Travel was not easy for Peavy. He would be in Charlotte one day, fly home to Chicago to throw a bullpen session and then go back to Charlotte or Birmingham for another rehab start. Ultimately, it brought him to the mound in Anaheim on May 11, where he had a no-decision over six innings pitched in his Major League return.
"Just all part of the process," Peavy said. "But I would be lying if I said it didn't wear on me a little bit."
A name to the surgery
Lat injuries such as Peavy's don't happen often enough for his name to be attached to the procedure such as Tommy John.
"Now that we brought light to the situation, when guys feel stuff I was feeling, they can catch it early," Peavy said. "And not have the whole surgery."
"I've talked to Jake about it," said the Angels' Russell Branyan, who played with Peavy in San Diego in 2006-07. "That [injured] ligament in the elbow is a lot more common than the lat. You may only see that two or three times a year, if that. It's amazing how the human body heals. They reattach that thing, and he's back pitching. Pretty amazing. But Jake is one of a kind."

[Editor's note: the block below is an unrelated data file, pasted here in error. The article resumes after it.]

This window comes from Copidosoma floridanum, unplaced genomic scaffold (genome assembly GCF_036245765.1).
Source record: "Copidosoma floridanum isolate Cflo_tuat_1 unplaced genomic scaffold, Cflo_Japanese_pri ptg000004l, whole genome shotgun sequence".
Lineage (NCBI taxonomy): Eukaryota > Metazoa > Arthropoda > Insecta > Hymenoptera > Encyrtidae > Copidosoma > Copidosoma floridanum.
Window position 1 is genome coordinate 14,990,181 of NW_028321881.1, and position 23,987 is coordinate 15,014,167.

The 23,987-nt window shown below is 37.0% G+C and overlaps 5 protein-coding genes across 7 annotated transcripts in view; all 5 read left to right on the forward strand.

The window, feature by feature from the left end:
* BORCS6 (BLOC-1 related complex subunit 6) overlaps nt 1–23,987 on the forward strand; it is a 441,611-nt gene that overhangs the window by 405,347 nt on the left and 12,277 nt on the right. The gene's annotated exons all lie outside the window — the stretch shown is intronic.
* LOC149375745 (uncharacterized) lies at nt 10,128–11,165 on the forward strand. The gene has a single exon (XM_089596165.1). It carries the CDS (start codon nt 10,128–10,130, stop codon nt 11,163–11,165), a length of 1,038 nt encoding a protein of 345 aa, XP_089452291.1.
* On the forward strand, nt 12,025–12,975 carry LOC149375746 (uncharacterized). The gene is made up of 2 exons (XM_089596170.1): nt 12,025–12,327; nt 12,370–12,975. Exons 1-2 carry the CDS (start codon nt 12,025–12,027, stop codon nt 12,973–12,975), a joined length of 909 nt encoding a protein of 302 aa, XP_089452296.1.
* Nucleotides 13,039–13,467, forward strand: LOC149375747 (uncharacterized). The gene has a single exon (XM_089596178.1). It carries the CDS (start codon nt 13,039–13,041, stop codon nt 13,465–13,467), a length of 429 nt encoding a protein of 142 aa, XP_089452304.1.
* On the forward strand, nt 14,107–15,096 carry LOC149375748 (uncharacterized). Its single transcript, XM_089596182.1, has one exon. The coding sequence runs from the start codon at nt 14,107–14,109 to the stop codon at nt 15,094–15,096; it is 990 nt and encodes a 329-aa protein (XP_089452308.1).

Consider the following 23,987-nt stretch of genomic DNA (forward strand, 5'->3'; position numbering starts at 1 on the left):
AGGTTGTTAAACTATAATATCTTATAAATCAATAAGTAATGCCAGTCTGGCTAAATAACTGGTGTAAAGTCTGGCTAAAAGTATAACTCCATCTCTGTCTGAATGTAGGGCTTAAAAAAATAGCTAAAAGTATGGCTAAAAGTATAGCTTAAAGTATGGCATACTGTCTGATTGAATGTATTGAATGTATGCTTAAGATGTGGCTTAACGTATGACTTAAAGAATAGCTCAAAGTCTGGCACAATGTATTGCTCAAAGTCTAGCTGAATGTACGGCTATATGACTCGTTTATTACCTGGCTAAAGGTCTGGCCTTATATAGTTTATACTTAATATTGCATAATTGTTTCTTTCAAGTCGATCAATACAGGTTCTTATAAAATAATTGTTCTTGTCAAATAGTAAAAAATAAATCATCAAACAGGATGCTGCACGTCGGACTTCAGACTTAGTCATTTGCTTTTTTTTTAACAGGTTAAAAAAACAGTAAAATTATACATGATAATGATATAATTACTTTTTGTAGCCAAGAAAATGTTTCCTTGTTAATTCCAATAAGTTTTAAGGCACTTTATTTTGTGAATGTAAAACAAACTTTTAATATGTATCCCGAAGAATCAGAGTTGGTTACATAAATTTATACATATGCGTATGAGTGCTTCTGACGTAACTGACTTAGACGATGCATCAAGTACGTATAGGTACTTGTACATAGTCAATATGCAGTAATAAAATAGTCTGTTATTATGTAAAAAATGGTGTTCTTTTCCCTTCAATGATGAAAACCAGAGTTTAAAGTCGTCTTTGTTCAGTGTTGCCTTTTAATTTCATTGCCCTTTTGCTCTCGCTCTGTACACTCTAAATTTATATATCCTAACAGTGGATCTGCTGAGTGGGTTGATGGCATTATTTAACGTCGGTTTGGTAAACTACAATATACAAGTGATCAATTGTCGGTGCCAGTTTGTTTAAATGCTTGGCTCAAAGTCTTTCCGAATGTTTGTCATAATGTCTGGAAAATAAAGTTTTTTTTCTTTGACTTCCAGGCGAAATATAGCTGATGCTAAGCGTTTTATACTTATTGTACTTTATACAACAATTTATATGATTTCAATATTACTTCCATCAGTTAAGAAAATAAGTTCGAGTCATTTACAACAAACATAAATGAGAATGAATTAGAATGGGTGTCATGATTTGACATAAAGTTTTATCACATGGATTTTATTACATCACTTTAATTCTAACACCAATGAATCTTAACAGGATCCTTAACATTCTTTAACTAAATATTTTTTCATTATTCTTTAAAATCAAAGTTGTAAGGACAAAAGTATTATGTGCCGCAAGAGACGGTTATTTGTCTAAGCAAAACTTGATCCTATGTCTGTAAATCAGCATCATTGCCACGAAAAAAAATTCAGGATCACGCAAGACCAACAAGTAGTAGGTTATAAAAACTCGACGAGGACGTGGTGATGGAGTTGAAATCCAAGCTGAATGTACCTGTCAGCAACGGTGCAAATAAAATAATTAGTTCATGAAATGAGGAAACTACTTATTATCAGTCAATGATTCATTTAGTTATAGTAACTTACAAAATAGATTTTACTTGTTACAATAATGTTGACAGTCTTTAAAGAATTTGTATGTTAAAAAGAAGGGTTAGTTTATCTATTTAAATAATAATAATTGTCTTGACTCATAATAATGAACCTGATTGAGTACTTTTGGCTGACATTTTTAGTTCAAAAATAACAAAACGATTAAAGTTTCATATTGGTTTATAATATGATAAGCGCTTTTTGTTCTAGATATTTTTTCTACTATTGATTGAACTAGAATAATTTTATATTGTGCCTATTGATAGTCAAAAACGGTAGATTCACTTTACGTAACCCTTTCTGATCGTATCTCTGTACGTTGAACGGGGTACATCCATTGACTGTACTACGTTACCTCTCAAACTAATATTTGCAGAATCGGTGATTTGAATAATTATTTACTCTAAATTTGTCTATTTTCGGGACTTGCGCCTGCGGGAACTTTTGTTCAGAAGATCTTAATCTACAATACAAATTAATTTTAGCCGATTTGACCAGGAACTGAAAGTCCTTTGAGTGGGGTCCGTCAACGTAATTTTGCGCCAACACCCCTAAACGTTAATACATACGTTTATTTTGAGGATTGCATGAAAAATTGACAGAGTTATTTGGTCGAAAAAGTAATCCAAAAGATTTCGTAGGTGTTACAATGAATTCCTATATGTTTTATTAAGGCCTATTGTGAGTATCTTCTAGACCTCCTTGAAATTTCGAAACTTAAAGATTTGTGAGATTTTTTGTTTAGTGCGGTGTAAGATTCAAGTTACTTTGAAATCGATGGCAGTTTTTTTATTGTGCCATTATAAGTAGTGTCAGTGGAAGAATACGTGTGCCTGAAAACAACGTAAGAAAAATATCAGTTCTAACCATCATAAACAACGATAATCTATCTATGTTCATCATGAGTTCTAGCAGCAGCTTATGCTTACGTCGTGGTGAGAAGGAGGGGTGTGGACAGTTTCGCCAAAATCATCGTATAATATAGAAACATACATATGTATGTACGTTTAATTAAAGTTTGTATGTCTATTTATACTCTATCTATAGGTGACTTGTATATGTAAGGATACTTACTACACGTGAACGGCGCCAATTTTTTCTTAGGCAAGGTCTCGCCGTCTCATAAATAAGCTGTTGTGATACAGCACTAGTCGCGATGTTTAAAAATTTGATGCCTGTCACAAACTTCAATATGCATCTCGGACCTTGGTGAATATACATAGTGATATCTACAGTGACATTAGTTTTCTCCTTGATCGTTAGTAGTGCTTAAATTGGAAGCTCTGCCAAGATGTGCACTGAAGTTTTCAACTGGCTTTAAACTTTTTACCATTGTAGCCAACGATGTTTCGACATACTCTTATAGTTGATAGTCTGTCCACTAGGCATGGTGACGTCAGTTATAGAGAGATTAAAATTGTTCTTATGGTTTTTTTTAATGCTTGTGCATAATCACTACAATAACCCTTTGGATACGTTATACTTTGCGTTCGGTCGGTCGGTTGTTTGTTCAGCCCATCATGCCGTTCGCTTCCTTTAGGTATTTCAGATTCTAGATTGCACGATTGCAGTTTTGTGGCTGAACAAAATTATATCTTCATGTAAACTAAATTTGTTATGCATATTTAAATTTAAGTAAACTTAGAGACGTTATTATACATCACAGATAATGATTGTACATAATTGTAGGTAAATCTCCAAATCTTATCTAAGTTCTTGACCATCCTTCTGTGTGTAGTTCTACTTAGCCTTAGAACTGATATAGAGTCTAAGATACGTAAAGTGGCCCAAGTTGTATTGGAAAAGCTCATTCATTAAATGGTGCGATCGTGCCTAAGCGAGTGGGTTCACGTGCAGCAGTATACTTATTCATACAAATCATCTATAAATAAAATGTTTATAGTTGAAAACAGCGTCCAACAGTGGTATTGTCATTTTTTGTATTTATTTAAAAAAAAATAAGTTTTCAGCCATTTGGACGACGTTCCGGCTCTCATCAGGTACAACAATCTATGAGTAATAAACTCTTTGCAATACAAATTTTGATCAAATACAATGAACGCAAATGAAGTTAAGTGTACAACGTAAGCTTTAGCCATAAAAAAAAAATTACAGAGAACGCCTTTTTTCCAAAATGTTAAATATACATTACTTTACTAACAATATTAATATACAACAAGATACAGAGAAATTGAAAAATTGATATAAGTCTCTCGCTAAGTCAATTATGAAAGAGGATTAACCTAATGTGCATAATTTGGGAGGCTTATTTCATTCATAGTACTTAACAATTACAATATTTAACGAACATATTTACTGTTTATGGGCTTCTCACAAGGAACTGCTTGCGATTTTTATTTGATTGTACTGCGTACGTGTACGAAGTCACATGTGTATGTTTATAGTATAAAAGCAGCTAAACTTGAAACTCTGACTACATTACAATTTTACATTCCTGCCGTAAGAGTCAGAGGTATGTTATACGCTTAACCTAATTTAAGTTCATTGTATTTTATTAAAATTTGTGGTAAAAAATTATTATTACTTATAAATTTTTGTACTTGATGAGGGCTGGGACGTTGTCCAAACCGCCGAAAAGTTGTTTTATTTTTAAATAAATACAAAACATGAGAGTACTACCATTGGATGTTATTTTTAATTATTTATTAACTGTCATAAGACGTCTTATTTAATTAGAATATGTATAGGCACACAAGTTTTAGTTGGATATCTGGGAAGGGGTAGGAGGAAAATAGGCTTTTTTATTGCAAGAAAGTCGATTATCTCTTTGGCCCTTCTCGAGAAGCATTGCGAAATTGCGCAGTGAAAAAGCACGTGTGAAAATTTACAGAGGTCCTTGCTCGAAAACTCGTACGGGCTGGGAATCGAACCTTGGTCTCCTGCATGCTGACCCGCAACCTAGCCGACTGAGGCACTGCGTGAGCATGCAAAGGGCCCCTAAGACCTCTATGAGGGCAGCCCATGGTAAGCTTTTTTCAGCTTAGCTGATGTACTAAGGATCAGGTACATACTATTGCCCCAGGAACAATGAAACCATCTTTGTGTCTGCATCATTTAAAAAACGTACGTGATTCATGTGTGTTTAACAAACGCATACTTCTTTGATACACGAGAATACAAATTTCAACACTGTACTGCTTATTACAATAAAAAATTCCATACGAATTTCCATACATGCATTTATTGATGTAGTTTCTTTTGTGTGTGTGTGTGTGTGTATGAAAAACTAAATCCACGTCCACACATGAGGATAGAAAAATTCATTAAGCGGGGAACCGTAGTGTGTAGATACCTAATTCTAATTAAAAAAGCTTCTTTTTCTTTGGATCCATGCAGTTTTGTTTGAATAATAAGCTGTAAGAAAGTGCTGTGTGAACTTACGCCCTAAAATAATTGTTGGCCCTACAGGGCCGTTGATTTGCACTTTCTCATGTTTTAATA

Knowing the competitor that is Peavy, this anniversary won't be an immediately happy one. He suffered a loss to Kansas City on Tuesday, giving up five runs on six hits over six innings.
Better days are ahead for Peavy, who was told he would feel stronger one year removed from the surgery and then even better at 18 months, when he can rest a little at the start of the offseason and strengthen everything. As Guillen pointed out, Peavy could have taken it slow coming back.
Nobody knew much about the injury and he was still getting paid, so arriving in Chicago around this time still would have exceeded expectations. But Peavy simply loves to compete, and as this one-year mark rolls around, he has a greater appreciation for every step of that competition.
"You don't take anything for granted," Peavy said. "Seven or eight years, healthy and no issue. It's just easy to have a good attitude when things are going well. When you hear news I've had to hear, you get a whole new reality, and realize how fortunate you are.
"My father and my family, since early in my life, they've stressed things that are done, you have to look ahead in life. When this happened, I promised nobody is going to work any harder to try to come back from this if it's possible. I told Kenny I'll be ready as soon as I can and try to be a major contributor."